Jorge Mariscal doesn't just write books about political action, he embodies it. He is an organizer with the Project on Youth and Non-Military Opportunities (Project YANO) that has launched a campaign to educate Latino parents and students about military recruitment in schools. For more information go to the website www.projectyano.org or write Project YANO, P. O. Box 230157, Encinitas, CA 92023 (see editorial, page 6).

Aamodt Adjudication Update

By Kay Matthews

The latest proposed settlement agreement to the Aamodt adjudication was supposed to have been released by the Office of the State Engineer on October 17; public meetings initially scheduled for October and November have been cancelled. Apparently the city of Santa Fe and the state have objected to certain provisions in the settltement, and it's unlikely the court's December deadline (or 2006 legislative submission) will be met.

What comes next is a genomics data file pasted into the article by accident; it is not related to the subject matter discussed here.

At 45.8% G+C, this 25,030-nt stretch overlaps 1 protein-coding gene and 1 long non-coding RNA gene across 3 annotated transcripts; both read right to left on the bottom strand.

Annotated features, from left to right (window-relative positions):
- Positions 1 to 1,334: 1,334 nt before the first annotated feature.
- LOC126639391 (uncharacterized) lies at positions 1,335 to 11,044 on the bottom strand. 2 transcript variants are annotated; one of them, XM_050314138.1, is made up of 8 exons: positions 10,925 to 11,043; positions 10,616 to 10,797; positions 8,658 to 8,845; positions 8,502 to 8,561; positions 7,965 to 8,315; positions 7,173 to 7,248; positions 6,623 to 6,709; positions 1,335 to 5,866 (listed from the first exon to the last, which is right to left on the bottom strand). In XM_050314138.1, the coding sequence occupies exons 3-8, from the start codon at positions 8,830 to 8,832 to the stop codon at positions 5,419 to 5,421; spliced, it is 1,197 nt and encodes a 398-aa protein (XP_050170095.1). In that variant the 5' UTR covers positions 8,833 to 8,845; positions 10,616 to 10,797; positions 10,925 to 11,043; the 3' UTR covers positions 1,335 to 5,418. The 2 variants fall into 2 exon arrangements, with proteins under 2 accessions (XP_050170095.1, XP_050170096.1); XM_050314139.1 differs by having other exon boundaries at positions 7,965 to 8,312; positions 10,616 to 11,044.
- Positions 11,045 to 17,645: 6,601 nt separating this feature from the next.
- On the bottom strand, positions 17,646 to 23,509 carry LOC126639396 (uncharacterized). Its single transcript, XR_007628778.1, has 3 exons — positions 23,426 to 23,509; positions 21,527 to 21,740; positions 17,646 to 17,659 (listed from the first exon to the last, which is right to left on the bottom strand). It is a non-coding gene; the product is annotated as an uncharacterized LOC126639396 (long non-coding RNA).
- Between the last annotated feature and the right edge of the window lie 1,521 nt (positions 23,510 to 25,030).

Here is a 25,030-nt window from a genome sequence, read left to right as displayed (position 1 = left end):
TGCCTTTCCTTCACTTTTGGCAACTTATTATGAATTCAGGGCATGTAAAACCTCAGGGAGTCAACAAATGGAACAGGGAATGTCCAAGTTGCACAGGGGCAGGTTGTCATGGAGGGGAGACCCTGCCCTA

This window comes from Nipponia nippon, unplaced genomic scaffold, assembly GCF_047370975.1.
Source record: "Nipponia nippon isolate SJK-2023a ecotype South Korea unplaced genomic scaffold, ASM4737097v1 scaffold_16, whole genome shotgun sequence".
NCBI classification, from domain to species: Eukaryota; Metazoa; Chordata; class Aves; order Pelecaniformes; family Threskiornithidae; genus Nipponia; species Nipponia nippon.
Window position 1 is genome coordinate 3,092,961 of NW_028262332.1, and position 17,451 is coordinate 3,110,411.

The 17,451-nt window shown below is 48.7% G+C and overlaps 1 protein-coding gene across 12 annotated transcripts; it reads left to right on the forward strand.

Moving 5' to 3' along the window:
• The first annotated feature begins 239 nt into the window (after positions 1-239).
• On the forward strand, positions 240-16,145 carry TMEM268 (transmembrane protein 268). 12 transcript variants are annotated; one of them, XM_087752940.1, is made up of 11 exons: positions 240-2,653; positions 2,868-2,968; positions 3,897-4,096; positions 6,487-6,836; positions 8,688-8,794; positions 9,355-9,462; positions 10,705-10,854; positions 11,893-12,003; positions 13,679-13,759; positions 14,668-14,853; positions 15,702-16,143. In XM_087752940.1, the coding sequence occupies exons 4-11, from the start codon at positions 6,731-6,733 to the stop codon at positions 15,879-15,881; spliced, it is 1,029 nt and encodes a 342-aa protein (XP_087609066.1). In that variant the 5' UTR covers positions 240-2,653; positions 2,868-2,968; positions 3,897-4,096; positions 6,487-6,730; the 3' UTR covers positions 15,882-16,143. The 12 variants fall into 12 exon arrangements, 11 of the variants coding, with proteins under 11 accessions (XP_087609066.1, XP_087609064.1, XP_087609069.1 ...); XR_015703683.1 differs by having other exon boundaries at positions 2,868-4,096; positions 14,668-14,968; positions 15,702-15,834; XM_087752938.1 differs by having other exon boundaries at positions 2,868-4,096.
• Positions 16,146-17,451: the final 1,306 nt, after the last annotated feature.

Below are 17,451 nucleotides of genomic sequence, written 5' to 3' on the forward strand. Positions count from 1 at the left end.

So as we go to press we don't know if there are any significant changes to last June's Conceptual Proposal, which was incorporated into the settlement agreement. The Conceptual Proposal stipulates that non-Pueblo residents will not be required to hook up to a water delivery system; that the Pueblos are guaranteed 3,660 acre feet per year (afy) and that 2,500 afy will be supplied by a pipeline to access imported water from the Rio Grande; and that the Pueblos will use the pipeline water supply of 2,500 afy before exercising their Future Basin Use Rights.